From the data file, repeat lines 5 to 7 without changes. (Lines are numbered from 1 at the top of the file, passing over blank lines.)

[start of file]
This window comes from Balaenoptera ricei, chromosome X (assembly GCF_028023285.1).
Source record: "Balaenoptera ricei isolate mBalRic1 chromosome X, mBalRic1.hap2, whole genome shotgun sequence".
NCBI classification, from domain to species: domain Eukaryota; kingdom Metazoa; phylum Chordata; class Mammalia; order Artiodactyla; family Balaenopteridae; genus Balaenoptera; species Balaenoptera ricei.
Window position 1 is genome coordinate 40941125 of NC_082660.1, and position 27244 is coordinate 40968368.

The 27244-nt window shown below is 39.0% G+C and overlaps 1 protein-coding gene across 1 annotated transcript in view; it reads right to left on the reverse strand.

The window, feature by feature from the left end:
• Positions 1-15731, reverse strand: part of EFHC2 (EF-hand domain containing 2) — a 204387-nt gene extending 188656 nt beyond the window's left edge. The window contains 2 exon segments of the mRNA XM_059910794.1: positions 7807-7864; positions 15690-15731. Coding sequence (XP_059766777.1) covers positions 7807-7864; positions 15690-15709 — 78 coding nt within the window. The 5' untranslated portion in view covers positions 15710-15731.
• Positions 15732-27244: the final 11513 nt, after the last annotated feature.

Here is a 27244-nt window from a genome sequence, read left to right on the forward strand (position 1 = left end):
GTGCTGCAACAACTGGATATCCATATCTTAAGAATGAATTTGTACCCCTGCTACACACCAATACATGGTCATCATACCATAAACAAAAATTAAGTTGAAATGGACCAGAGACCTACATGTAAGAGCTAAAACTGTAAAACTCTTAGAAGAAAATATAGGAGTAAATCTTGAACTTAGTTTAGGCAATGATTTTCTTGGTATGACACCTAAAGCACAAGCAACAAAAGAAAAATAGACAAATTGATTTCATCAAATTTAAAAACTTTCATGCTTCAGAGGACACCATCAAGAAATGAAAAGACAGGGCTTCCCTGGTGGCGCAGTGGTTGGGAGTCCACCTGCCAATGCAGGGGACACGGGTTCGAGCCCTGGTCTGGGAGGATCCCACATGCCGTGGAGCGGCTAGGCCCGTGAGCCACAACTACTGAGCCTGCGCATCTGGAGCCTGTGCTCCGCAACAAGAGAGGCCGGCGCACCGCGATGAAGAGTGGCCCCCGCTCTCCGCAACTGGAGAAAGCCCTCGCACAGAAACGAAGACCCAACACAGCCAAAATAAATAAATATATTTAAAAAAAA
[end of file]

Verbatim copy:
The 27244-nt window shown below is 39.0% G+C and overlaps 1 protein-coding gene across 1 annotated transcript in view; it reads right to left on the reverse strand.

The window, feature by feature from the left end:
• Positions 1-15731, reverse strand: part of EFHC2 (EF-hand domain containing 2) — a 204387-nt gene extending 188656 nt beyond the window's left edge. The window contains 2 exon segments of the mRNA XM_059910794.1: positions 7807-7864; positions 15690-15731. Coding sequence (XP_059766777.1) covers positions 7807-7864; positions 15690-15709 — 78 coding nt within the window. The 5' untranslated portion in view covers positions 15710-15731.